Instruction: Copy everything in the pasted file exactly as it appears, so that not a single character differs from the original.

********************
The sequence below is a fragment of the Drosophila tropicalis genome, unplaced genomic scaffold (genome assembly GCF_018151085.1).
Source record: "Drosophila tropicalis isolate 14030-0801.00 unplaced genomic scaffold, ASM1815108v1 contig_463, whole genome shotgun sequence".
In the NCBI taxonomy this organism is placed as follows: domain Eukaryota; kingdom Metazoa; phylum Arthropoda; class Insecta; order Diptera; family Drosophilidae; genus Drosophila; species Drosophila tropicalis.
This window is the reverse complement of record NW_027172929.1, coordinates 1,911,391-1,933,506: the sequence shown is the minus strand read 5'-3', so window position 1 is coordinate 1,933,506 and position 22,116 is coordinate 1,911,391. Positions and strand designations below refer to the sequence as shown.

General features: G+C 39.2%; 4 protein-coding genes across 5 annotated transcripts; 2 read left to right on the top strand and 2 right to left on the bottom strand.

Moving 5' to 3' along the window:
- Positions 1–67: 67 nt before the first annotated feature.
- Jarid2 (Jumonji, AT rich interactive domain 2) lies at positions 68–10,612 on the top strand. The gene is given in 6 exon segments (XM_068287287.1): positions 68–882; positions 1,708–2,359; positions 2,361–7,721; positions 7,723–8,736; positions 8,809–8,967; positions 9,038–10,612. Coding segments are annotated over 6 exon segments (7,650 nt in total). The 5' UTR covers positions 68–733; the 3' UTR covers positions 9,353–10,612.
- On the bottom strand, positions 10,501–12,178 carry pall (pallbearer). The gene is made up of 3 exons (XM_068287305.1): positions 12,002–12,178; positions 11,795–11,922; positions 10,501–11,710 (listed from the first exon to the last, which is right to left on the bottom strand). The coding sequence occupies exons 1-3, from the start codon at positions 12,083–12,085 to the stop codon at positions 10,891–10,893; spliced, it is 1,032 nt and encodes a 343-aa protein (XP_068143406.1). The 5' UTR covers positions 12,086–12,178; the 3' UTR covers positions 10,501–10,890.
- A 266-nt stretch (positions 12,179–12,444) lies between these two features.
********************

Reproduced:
The sequence below is a fragment of the Drosophila tropicalis genome, unplaced genomic scaffold (genome assembly GCF_018151085.1).
Source record: "Drosophila tropicalis isolate 14030-0801.00 unplaced genomic scaffold, ASM1815108v1 contig_463, whole genome shotgun sequence".
In the NCBI taxonomy this organism is placed as follows: domain Eukaryota; kingdom Metazoa; phylum Arthropoda; class Insecta; order Diptera; family Drosophilidae; genus Drosophila; species Drosophila tropicalis.
This window is the reverse complement of record NW_027172929.1, coordinates 1,911,391-1,933,506: the sequence shown is the minus strand read 5'-3', so window position 1 is coordinate 1,933,506 and position 22,116 is coordinate 1,911,391. Positions and strand designations below refer to the sequence as shown.

General features: G+C 39.2%; 4 protein-coding genes across 5 annotated transcripts; 2 read left to right on the top strand and 2 right to left on the bottom strand.

Moving 5' to 3' along the window:
- Positions 1–67: 67 nt before the first annotated feature.
- Jarid2 (Jumonji, AT rich interactive domain 2) lies at positions 68–10,612 on the top strand. The gene is given in 6 exon segments (XM_068287287.1): positions 68–882; positions 1,708–2,359; positions 2,361–7,721; positions 7,723–8,736; positions 8,809–8,967; positions 9,038–10,612. Coding segments are annotated over 6 exon segments (7,650 nt in total). The 5' UTR covers positions 68–733; the 3' UTR covers positions 9,353–10,612.
- On the bottom strand, positions 10,501–12,178 carry pall (pallbearer). The gene is made up of 3 exons (XM_068287305.1): positions 12,002–12,178; positions 11,795–11,922; positions 10,501–11,710 (listed from the first exon to the last, which is right to left on the bottom strand). The coding sequence occupies exons 1-3, from the start codon at positions 12,083–12,085 to the stop codon at positions 10,891–10,893; spliced, it is 1,032 nt and encodes a 343-aa protein (XP_068143406.1). The 5' UTR covers positions 12,086–12,178; the 3' UTR covers positions 10,501–10,890.
- A 266-nt stretch (positions 12,179–12,444) lies between these two features.